When rumors of an impending coup d’état in Burma emerged, the armed forces accused the media of misinterpreting a warning from their commander-in-chief that the constitution could be revoked.
In a country that has been around for five decades When the armed forces were ruled, their belated assurances that they would protect the constitution and act in accordance with the law were less than convincing for many Burmese.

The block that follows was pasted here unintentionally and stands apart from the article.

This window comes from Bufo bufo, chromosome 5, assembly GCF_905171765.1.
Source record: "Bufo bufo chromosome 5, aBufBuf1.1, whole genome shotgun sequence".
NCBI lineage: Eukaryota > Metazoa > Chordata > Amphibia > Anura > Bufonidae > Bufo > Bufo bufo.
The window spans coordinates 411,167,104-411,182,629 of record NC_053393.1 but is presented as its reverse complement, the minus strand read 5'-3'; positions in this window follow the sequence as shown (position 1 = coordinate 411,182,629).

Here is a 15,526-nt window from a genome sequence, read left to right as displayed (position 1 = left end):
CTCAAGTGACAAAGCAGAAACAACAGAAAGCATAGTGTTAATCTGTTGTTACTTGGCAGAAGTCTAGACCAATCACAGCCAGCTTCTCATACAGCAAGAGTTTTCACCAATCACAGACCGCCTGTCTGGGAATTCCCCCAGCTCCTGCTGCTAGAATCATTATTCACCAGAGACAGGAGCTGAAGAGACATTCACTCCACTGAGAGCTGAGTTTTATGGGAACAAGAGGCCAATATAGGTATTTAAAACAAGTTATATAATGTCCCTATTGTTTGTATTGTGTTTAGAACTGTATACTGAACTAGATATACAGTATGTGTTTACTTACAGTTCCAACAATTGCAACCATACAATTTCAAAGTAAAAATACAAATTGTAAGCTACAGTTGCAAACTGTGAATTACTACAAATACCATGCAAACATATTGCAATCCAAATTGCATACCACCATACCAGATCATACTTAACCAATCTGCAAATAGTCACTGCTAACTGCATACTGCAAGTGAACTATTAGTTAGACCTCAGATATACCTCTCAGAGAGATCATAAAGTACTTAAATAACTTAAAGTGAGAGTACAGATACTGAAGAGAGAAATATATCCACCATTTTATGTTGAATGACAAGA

The mood remained tense on Saturday evening as the largest city in Yangon became pro-military Crowds gathered and supporters of the ruling National League for Democracy (NLD), the party led by Aung San Suu Kyi, attacked.
Nationalist protesters, including monks, also condemned the embassies of Great Britain and other Western countries and the United Nations for this alleged interference in internal affairs
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